He recounted the pre-Internet days of 1969, when, as a graduate student, he wrote software for the ARPANET project. After the project’s success, he and Robert Kahn worked on the Internet design before publishing a paper in 1974. The team they assembled built a fully distributed system with no central control that was international from the beginning.
He reminisced too about the early days of email, developed on the ARPANET in 1971 as an experiment that instantly caught on. Rather than decreasing travel budgets, it did the opposite; projects became bigger and more international, and people travelled from further afield to attend meetings. Mailing lists quickly sprang up from “Sci-fi lovers” to the “Yum-Yum” reviews of local restaurants. It was clear that the technological development had social characteristics.
Indeed from early email, to web pages, to today’s social media, people have wanted to share knowledge and feel that it was useful to others. This quest for positive feedback, however, runs into issues when sharing personal information. Now, with the prevalence of e-commerce and the Internet of things, the amount of information that companies have about a person over time becomes concerning, hence the recent EU data protection changes to protect people’s privacy.
People need to be aware of both the benefits and the hazards of being online. Misinformation, whether malicious or unintentional, has entered the system and the challenge is to distinguish good and bad quality content. Now more than ever, thinking critically is important. Yet it takes time and effort.
“Everyone, especially young people, should think critically about the information they encounter. Where did this come from? Is there any corroborating evidence? What was the motivation for putting this information into the system? Could there possibly have been some ulterior motive in placing that information into a social-networking environment or on a webpage?” – Vint Cerf
In the age of big data, there are challenges ahead not only in processing such vast quantities of information but also in digital preservation. The digital content created today may not be readable in 50 years’ time. The media may not be available, the reader may no longer exist, or even if it does, the software may be unmaintained and no longer run on the then available hardware. To preserve digital information means building emulators and keeping software updated among other things. Perhaps making programmers feel an ethical responsibility for the code that they produce could help them to fix and update the code, avoiding bugs and vulnerabilities.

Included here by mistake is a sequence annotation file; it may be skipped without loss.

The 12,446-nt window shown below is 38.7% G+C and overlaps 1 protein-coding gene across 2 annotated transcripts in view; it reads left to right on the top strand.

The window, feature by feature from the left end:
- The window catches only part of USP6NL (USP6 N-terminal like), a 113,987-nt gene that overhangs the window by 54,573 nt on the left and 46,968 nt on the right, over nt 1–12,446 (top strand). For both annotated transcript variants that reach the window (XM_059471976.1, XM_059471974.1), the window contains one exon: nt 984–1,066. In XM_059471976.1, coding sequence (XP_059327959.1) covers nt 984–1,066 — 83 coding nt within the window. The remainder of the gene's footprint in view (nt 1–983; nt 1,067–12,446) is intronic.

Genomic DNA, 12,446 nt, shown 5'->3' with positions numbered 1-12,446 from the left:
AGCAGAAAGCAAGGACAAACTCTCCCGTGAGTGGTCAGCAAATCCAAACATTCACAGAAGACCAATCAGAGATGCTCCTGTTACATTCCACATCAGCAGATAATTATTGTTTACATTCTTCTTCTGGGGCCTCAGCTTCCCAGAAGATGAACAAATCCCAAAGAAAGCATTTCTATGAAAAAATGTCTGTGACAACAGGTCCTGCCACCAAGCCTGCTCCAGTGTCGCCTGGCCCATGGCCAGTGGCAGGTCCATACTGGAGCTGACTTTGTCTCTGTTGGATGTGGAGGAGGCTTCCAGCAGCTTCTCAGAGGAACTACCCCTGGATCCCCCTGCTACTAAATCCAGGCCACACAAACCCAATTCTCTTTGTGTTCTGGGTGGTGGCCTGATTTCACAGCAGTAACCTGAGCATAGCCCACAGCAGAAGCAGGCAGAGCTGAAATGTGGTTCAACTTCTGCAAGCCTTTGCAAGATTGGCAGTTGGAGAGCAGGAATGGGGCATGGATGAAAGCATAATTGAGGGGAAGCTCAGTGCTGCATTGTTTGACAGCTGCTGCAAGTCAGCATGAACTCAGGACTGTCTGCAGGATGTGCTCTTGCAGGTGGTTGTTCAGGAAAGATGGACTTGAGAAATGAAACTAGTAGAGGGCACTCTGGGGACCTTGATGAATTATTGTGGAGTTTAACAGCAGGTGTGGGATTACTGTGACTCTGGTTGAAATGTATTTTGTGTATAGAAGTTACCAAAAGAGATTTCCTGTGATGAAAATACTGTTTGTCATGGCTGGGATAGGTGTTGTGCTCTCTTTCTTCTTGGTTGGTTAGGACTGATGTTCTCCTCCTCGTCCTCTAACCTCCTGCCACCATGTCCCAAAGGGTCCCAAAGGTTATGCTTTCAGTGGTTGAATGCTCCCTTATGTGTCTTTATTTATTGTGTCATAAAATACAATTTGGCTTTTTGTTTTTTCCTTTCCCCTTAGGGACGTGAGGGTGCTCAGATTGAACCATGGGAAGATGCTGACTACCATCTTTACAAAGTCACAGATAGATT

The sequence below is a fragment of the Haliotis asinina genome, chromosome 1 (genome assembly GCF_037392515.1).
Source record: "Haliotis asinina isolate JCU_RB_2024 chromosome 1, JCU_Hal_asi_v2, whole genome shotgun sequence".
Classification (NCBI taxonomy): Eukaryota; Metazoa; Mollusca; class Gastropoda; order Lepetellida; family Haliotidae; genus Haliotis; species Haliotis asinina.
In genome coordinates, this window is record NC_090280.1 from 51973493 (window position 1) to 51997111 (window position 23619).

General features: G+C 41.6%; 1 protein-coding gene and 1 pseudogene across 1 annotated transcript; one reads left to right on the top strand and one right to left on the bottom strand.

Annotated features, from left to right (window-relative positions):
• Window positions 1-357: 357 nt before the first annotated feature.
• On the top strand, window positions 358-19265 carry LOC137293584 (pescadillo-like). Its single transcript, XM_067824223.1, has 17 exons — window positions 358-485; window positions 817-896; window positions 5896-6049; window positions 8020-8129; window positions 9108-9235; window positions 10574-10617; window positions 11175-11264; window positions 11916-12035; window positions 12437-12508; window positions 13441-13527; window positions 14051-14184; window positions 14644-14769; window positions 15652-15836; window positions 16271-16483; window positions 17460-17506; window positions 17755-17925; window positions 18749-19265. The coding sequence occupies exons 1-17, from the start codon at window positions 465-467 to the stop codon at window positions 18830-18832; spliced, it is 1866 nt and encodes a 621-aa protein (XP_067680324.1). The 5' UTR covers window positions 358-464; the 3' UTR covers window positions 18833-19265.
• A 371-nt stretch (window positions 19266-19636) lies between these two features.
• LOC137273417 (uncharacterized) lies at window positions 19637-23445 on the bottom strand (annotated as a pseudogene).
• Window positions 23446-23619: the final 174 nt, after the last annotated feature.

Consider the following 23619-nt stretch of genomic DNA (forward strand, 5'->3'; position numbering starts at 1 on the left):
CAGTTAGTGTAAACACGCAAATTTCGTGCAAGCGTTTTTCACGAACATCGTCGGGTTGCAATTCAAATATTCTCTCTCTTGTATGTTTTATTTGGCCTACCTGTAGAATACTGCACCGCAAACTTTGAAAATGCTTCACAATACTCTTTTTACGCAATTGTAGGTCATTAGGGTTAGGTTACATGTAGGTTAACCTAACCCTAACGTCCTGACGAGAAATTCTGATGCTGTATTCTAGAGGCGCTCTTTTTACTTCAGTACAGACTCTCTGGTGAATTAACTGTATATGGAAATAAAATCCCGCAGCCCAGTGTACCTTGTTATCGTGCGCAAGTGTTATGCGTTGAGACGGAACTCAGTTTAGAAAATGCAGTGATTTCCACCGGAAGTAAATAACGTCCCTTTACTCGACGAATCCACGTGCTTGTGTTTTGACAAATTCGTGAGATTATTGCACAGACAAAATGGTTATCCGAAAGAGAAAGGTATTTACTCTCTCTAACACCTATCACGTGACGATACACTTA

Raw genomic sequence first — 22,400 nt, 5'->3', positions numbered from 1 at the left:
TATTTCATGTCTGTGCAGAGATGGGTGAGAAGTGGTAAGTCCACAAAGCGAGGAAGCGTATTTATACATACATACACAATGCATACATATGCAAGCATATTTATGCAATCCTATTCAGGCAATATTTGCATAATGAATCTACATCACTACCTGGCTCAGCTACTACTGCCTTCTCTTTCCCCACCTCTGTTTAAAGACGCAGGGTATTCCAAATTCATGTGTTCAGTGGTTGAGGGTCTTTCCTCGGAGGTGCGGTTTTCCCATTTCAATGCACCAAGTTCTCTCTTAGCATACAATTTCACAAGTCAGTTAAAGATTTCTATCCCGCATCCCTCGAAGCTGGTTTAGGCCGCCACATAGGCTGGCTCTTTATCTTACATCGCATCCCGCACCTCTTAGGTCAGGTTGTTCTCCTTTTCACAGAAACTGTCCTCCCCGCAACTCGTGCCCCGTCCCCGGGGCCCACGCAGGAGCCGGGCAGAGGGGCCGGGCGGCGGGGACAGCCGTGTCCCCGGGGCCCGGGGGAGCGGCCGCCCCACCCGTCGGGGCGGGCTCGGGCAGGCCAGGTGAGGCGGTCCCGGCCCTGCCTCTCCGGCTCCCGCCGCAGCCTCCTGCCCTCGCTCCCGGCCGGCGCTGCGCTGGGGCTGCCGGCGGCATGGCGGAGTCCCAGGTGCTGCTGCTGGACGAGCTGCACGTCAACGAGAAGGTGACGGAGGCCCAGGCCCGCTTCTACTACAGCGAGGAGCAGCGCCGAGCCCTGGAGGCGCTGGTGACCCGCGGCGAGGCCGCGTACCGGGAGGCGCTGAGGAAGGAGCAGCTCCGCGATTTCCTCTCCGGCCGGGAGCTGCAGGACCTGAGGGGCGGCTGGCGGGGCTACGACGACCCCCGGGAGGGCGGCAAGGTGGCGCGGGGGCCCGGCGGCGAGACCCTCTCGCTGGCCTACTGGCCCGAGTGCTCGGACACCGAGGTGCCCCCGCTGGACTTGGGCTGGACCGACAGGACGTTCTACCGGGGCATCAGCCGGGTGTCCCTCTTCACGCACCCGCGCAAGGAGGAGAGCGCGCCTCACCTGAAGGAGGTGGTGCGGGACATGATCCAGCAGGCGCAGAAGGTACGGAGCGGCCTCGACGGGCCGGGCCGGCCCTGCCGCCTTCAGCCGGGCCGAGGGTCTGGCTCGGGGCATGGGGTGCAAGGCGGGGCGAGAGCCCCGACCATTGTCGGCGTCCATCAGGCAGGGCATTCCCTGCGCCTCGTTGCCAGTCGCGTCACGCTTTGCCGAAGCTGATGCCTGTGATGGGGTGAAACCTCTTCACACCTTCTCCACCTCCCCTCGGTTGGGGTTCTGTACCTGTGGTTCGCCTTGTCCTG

Though his talk focused on the technical challenges, he acknowledged that there are also legal and business challenges of big data and social media. Yet despite highlighting the risks, Cerf’s presentation was both entertaining and optimistic. As he leapt nimbly around the auditorium for the questions and answers, microphone in hand, he provided the audience not only with a feast of anecdotes but also food for thought for the Internet of tomorrow.
Watch the CERN Academic Training Lecture recording of “Big data and social media” by Vint Cerf.
Artist’s impression of the merger of two neutron stars (Image: University of Warwick/Mark Garlick)
Quark matter – an extremely dense phase of matter made up of subatomic particles called quarks – may exist at the heart of neutron stars. It can also be created for brief moments in particle colliders on Earth, such as CERN’s Large Hadron Collider. But the collective behaviour of quark matter isn’t easy to pin down. In a colloquium this week at CERN, Aleksi Kurkela from CERN’s Theory department and the University of Stavanger, Norway, explained how neutron-star data have allowed him and his colleagues to place tight bounds on the collective behaviour of this extreme form of matter.